A group of medical school students have opened a sculpture exhibition focusing on 'homongolos' or ‘Little Man,' which is located in the cortex of the brain and affects both motor functions and emotions
With an increasing number of stories circulating in newspapers regarding acts of violence and homicide, society is being deeply affected. Now, in a course on interdisciplinary art, students from the Maltepe University Faculty of Medicine are focused on discovering the root causes for this disturbing trend and how it is manifesting itself in society.
The students created sculptures which serve as a mirror into their findings, to be displayed from March 1 to April 1 at the Marmara Eğitim Köyü Cultural Center.
To stop the increase of violent acts in Turkey, the students educate their audiences about the meaning of homongolos and how they occupy our brains through the sculptures they produce.
Two assistant professors from the university's Faculty of Medicine and Faculty of Fine Arts; Uğur Baran Kasırga and Mehmet Özen, respectively, are offering classes which combine the fields of medicine and art. According to Kasırga and Özen, medical doctors can utilize art as a supportive tool in the medical treatment of patients with chronic behavioral disorders. Özen said, "We hope that this exhibition will challenge those who live in a state of unconsciousness and try to turn society into a sort of machine to use their minds and start a new trend."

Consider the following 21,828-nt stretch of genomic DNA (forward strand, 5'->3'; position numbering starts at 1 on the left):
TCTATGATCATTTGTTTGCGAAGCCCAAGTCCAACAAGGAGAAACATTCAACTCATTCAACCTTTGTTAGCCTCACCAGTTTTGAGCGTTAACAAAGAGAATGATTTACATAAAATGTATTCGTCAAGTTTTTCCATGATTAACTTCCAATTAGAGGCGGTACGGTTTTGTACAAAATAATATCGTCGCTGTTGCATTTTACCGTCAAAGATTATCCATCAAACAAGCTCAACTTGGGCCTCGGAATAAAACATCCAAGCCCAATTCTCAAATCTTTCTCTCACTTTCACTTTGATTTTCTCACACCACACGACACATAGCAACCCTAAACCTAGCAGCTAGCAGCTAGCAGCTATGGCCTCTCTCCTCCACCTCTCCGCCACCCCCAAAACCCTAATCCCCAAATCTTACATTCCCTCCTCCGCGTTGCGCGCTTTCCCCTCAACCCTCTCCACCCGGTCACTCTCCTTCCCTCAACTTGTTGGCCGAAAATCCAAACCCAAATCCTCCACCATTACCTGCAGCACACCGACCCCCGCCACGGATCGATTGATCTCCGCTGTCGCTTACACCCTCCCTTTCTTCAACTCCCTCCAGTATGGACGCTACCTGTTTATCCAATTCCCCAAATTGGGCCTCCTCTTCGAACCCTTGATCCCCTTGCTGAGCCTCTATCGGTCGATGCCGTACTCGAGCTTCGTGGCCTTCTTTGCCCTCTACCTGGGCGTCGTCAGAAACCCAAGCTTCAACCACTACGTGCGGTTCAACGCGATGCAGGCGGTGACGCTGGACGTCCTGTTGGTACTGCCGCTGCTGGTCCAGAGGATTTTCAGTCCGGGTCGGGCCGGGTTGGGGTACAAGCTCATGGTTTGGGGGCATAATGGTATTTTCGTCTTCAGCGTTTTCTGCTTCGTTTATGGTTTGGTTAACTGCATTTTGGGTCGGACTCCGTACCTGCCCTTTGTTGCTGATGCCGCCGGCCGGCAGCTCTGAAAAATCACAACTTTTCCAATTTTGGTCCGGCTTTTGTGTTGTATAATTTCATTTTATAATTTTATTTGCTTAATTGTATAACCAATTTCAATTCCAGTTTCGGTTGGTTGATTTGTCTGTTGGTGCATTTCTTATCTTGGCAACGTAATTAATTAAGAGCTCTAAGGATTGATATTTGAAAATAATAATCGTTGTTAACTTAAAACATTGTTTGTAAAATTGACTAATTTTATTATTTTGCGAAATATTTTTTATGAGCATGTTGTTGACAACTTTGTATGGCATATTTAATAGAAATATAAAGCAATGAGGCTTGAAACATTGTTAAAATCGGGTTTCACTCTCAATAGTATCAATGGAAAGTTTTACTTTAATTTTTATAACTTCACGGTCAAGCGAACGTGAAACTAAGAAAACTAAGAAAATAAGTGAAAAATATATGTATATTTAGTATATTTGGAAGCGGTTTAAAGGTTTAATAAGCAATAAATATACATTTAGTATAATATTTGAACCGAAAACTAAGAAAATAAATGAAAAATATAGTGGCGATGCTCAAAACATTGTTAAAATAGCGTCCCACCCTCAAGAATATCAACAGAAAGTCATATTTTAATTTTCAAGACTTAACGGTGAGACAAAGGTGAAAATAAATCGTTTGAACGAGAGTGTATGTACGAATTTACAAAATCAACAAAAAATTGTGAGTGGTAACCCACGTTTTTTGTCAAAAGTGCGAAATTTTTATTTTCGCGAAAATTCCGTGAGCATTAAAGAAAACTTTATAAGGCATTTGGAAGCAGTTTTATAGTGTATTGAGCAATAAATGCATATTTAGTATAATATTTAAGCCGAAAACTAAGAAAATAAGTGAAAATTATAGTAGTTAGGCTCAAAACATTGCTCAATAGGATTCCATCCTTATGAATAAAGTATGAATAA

In human psychology, the tendency toward violence is a direct result of the functionality of a part of the human brain known as the homongolos - or "Little Man" - which is located on the cortex of the brain and affects both motor functions and emotion in human beings. The students of the Maltepe University Faculty of Medicine studied the relationship between how these urges are reflected physically and the behaviors that dominate the human mind, causing people to be insensitive and, as a result, this "Little Man." These medical students enter their workshop and create "Homongolos;" delving deeper into studies and observations regarding the social behaviors evident in modern Turkey. The students serve as a warning to people against violence by introducing them to the phenomenon of the "Little Man," while raising awareness of the problem in society. To stop the increase of violent acts in Turkey, students educate their audience about the meaning of Homongolos and how they occupy our brains through the artistic sculptures they produce. Young medical doctors who have conducted research on the causes of these violent acts in society want to show members of society that the concept of violence is "just in our heads;" emphasizing instead the therapeutic effect of art on the human brain.
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